Piper Aircraft hired more than 300 employees in the last 18 months, a 20 percent increase in staffing, the company has reported. The growth is driven by increased demand for Piper’s trainer airplanes and its M-class line. The M-class single-engine turboprops — the M600 and M500 — and the piston-powered M350 were certified in 2016. “With aircraft orders in place for 2018 and several long-term contracts for trainer aircraft, the near-term forecast is stable,” said CEO Simon Caldecott. “Additionally, our commitment to a level-loaded, build-to-order business model further enhances stability and creates consistent workload for the team.” The company now has more than 900 workers at its headquarters in Vero Beach, Florida.

The growth is a turnaround from just a couple of years ago, when Piper was laying off workers, citing slow sales in overseas markets. In July 2015, Piper announced a layoff of 150 workers, from a staff of 750. “Piper Aircraft has experienced steady recovery since 2009; however, we are facing challenges and economic instability in several key regions of the world, including Asia, parts of Europe and Latin America,” Caldecott said at the time. The latest GAMA numbers, reflecting sales from January through September 2017, show year-to-date deliveries of 99 airplanes for Piper, including 36 M-class aircraft.

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Mayo Clinic Offers BasicMed Course
Mary Grady

The Mayo Clinic is now offering a free online BasicMed course for pilots, the organization has announced. The course consists of six modules, covering medical self-assessments, warning signs of serious medical conditions, effects of prescription and over-the-counter drugs, and more. The course takes about 90 minutes to complete and is followed by an online test. “We’re pleased to be able to provide this new option for pilots,” said Dr. Clayton Cowl, course director. “This course has been a culmination of efforts of many colleagues at Mayo dedicated to aviation safety. A wide range of medical experts across the organization as well as experts with civil aviation medical associations across the country have contributed medical knowledge to help pilots recognize medical risks.”

Pilots must undergo a physical exam prior to taking the course, and must submit evidence of the passed physical exam online prior to beginning the course. Once the course is completed, pilots can print a certificate to keep in their logbooks. Certification information is transmitted to the FAA to confirm participation. The clinic is the second organization to offer an online BasicMed course. AOPA’s online course was approved by the FAA in April. Pilots who choose to fly under the BasicMed rules must take an online course every two years. About 25,000 pilots so far have opted for the program, AOPA says.

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First Class Graduates From Online A&P Program
Mary Grady

The first FAA-approved hybrid course for A&P mechanics, offering some of the coursework online, has graduated its first class from Spartan College of Aeronautics and Technology in Tulsa, Oklahoma, officials at the school have announced. Fifteen students completed the program, which comprises 13 to 16 months of coursework online and then seven months at the Tulsa campus for hands-on training. “The whole objective of the program is to give young men and young women training required by the FAA to be certified as airplane and powerplant technicians,” said Ron Worthington, Spartan vice president of curriculum development. “Once they receive this FAA certification, it allows them to work on any U.S.-certified aircraft, its subsystems and components.”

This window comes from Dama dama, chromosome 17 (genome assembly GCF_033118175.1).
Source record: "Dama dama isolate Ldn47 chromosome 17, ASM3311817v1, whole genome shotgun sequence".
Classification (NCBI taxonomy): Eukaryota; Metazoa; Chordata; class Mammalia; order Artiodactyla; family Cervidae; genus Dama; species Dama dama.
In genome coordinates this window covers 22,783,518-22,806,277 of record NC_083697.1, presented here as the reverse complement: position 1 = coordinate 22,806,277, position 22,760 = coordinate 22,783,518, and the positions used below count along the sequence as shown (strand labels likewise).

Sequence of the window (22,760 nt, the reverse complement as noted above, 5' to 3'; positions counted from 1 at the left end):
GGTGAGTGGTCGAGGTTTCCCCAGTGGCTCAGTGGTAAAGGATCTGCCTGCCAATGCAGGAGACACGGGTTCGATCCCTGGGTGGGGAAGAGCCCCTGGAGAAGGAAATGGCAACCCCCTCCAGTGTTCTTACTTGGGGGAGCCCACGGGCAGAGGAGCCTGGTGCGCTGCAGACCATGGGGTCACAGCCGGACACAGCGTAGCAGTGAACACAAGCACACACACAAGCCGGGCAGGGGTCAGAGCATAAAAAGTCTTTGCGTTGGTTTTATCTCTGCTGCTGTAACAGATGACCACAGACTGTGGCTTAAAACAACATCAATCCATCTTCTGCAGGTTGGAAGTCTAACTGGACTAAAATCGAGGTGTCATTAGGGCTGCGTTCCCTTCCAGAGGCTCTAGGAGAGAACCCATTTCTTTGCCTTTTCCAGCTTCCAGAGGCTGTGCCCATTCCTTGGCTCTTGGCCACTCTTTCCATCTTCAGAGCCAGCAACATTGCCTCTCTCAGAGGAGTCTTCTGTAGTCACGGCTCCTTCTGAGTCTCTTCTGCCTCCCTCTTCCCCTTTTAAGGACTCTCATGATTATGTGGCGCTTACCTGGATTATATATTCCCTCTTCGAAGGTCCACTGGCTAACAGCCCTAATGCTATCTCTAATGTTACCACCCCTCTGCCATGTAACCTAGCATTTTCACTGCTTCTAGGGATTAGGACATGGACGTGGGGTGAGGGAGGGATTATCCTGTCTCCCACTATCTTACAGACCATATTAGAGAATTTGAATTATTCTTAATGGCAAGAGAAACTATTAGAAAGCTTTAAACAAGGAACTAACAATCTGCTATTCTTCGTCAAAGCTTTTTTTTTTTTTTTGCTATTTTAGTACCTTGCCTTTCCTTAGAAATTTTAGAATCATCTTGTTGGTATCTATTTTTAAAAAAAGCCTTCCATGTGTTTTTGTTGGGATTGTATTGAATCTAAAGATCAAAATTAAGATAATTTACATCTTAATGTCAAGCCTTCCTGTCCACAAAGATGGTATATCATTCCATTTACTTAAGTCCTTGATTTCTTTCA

Spartan also offers a traditional on-campus aviation maintenance program, with a 15-month or 18-month option. “This hybrid training program is a great example of preparing for today’s demand for ‘new collar jobs’ and provides students with more flexible access to quality training,” said Dan Peterson, CEO of Spartan Education Group. “Spartan seeks to alleviate the constraints students face with relocating to another city to begin a comprehensive training program.” The college has also entered into a partnership with Delta Air Lines to establish a pipeline of trained aviation maintenance technicians.

NOTE: An earlier version of this story misidentified the CEO and included some incorrect details about the program.  

Ultralight Pilot Who First Led Geese Dies
Russ Niles

A wild-eyed Canadian artist, dreamer and ultralight pilot who inspired one of the world’s most unusual wildlife conservation efforts died Dec. 30 in his underground house in rural Ontario. Bill Lishman was 78. In 1985, he "imprinted" a flock of 12 Canada Geese he’d raised on his biplane ultralight. In 1988, he led them, in V formation, to winter in South Carolina. Five years later, he repeated the effort with 36 birds and caught the attention of those in the desperate fight to keep the Whooping Crane from extinction. Between 2001 and 2015, Operation Migration used costumed pilots flying ultralights to lead young cranes raised in captivity in Wisconsin to Florida. Unfortunately, it didn’t work that well because the artificially raised birds weren’t great parents and the operation was shut down by the U.S. Fish and Wildlife Service in 2016. 

Lishman, who had received a diagnosis of leukemia 10 days before his death, had the migration inspiration in 1985 and with the help of his remarkably resilient family raised the first brood of geese for his celebrated scheme. Migratory birds imprint on the first thing they see when they hatch and that was Lishman’s aircraft. His unusual story was the subject of the popular movie Fly Away Home in 1996. Lishman was a highly respected sculptor and artist and his works are on prominent display across Canada. He left behind Paula, his wife of 50 years, and three grown children.

Picture of the Week
Jeff Edgerton, of Shasta, CA, was the only contributor to take time away from the celebrations to send us a photo and as many of us shiver through a colder than normal holiday season this shot of Wilson Bar, Idaho reminds us that better times are just around the corner. Happy New Year from all of us at AVweb.

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Brainteasers Quiz #239: Have A Little Fun, Already

The FAA can be so serious when discussing regulations and safety of flight -- which are important -- but many of us began flying simply because it was fun. To keep it safely enjoyable, simply ace this quiz.

Click here to take the quiz.

Short Final

I had just departed a famous airport and proceeded on course.

Tower:  Cessna XYZ, what is your heading?

Cessna XYZ:  XYZ heading Southwest.

Tower:  Cessna XYZ, what is your heading? 

Cessna XYZ:  XYZ heading Southwest.

Tower (agitated):  Cessna XYZ, I need to know your heading 

Cessna XYZ:  XYZ heading Southwest.

Tower (very agitated):  Cessna XYZ, fly heading 225 degrees

Joe Serdynski


Meet the AVweb Team

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Mary Grady
Geoff Rapoport